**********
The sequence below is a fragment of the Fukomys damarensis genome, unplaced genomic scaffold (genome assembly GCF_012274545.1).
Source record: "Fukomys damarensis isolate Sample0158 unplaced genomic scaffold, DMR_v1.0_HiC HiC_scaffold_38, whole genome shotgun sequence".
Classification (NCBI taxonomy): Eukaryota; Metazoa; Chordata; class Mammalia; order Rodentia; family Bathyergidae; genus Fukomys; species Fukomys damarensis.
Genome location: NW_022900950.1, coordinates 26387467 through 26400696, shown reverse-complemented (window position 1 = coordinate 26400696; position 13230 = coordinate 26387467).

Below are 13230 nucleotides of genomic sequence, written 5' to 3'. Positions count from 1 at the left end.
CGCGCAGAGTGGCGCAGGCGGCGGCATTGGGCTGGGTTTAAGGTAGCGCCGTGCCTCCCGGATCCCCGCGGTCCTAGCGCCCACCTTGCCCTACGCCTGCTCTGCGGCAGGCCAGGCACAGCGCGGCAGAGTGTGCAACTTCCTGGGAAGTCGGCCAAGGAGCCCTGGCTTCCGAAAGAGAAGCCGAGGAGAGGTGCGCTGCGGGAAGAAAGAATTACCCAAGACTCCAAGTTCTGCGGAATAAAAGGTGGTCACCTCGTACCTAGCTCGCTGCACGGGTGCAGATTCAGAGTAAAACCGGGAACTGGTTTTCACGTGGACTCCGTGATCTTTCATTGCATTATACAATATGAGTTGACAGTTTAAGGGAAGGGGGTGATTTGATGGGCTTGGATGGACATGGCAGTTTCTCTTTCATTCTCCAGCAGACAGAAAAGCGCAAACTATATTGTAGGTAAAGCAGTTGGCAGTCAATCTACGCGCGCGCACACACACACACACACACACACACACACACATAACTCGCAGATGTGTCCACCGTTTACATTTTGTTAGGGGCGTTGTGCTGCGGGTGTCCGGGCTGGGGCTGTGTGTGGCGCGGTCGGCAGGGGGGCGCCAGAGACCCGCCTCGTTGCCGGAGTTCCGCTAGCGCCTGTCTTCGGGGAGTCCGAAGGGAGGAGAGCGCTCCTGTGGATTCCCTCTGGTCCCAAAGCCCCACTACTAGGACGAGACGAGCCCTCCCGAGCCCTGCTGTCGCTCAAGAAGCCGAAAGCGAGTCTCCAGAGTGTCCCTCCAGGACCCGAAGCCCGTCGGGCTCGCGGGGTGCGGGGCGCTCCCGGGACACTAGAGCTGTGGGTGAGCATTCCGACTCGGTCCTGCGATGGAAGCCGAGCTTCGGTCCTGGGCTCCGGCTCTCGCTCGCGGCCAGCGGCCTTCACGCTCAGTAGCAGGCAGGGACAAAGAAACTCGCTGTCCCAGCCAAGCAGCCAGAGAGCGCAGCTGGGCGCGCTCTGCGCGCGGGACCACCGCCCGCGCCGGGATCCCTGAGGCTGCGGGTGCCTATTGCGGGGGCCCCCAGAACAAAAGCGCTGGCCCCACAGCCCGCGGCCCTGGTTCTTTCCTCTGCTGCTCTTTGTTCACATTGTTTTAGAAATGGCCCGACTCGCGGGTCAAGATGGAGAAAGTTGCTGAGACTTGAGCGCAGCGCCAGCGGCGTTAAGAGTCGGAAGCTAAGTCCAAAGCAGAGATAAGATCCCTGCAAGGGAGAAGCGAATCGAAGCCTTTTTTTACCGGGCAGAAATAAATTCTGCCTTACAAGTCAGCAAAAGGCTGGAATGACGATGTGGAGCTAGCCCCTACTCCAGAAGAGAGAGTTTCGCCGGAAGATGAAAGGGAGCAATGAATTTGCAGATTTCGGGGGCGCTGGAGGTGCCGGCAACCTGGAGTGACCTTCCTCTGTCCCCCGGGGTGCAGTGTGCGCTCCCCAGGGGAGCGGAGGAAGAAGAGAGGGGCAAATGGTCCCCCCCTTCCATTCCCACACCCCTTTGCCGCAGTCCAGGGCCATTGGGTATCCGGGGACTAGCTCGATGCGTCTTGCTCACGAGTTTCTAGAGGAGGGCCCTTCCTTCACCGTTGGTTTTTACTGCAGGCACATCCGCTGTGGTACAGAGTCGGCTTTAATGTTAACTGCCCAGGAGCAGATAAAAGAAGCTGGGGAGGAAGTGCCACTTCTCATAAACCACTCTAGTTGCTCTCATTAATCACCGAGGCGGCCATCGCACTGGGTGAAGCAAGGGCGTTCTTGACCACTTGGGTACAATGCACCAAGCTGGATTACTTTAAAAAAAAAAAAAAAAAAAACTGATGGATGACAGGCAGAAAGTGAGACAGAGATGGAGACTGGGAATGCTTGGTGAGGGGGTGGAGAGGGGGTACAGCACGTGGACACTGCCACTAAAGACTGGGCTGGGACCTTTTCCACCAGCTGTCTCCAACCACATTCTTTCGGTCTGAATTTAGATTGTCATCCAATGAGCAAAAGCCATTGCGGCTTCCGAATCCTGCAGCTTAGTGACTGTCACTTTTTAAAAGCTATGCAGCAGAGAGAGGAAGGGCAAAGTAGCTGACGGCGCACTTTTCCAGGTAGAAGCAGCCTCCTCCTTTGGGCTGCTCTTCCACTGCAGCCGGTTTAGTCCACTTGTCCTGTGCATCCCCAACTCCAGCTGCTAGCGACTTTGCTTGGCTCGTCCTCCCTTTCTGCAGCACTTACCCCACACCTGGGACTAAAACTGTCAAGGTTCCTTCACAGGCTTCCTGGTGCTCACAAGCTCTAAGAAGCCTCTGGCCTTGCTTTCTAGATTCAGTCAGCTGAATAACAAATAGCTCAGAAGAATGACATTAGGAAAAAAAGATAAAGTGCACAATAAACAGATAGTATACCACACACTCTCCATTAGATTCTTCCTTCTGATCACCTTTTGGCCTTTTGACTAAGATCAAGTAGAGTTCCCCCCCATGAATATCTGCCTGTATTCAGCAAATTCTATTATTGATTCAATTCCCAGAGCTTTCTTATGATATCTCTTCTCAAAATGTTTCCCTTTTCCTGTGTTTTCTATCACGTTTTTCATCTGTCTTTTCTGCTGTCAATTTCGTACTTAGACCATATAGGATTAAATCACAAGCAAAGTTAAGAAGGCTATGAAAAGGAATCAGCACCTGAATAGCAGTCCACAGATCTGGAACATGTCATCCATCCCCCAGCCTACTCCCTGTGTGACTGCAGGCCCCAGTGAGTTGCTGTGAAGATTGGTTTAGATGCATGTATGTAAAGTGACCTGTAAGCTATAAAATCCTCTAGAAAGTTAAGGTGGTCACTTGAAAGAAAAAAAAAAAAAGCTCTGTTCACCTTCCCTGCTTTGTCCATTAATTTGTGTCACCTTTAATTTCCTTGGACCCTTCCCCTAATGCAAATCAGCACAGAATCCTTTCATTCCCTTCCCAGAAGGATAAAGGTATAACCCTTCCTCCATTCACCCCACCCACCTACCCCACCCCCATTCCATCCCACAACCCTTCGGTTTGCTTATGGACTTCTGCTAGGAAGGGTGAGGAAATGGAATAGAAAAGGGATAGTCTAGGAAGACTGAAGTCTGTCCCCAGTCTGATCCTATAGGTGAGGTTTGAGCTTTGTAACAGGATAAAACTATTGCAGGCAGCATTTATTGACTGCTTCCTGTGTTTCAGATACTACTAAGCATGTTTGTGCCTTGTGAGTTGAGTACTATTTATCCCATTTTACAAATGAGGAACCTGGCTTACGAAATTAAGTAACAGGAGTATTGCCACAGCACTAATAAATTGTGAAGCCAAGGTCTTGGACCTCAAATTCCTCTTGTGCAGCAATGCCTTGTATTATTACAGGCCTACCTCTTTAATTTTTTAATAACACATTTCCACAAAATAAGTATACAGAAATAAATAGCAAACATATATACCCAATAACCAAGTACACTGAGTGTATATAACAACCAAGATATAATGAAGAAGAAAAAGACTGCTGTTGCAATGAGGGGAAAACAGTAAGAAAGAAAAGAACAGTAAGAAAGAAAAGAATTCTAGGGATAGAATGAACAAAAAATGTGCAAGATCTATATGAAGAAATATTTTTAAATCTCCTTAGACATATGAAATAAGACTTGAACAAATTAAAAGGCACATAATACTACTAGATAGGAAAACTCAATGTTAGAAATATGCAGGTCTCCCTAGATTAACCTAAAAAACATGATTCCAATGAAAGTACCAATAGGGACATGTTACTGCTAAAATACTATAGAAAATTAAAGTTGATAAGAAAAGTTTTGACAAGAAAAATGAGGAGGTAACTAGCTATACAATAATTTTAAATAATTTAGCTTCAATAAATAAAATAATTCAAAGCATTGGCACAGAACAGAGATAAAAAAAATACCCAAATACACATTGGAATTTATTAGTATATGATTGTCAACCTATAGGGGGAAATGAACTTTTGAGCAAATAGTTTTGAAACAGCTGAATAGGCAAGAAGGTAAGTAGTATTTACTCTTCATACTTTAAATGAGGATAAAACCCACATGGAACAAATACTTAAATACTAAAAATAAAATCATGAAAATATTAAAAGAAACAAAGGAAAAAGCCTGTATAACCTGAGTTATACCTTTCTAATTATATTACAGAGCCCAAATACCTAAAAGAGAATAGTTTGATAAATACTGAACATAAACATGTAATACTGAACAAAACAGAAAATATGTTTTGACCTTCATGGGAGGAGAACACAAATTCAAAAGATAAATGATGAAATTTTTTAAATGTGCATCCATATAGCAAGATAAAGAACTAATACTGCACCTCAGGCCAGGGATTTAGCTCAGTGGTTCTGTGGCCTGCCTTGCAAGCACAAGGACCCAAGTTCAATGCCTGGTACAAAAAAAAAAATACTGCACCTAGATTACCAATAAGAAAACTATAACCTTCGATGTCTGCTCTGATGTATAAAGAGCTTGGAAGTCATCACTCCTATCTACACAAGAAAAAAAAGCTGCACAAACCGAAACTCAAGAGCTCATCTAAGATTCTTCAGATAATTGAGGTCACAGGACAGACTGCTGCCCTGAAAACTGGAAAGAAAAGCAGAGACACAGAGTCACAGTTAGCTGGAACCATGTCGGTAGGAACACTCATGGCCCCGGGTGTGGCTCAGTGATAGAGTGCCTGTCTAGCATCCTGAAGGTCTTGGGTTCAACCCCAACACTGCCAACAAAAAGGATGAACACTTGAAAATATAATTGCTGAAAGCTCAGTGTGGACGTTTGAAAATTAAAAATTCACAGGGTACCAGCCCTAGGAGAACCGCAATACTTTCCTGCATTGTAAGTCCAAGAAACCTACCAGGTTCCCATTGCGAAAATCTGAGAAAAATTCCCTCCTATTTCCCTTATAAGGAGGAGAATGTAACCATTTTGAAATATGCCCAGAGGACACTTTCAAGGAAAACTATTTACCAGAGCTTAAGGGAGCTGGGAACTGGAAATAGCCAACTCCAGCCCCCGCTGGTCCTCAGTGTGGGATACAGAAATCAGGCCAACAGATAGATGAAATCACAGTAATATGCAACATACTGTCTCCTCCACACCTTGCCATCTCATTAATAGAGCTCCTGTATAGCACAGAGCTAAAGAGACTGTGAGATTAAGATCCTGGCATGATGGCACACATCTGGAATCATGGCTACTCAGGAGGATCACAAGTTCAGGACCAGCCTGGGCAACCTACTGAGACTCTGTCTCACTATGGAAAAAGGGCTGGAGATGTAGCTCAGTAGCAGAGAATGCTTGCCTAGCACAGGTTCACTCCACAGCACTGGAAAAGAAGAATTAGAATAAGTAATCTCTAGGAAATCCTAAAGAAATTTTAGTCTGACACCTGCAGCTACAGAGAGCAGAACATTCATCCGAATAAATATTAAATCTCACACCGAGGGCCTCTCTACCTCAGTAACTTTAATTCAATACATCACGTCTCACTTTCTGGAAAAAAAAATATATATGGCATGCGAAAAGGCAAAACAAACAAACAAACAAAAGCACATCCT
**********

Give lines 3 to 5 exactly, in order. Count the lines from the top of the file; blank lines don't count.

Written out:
Classification (NCBI taxonomy): Eukaryota; Metazoa; Chordata; class Mammalia; order Rodentia; family Bathyergidae; genus Fukomys; species Fukomys damarensis.
Genome location: NW_022900950.1, coordinates 26387467 through 26400696, shown reverse-complemented (window position 1 = coordinate 26400696; position 13230 = coordinate 26387467).

Below are 13230 nucleotides of genomic sequence, written 5' to 3'. Positions count from 1 at the left end.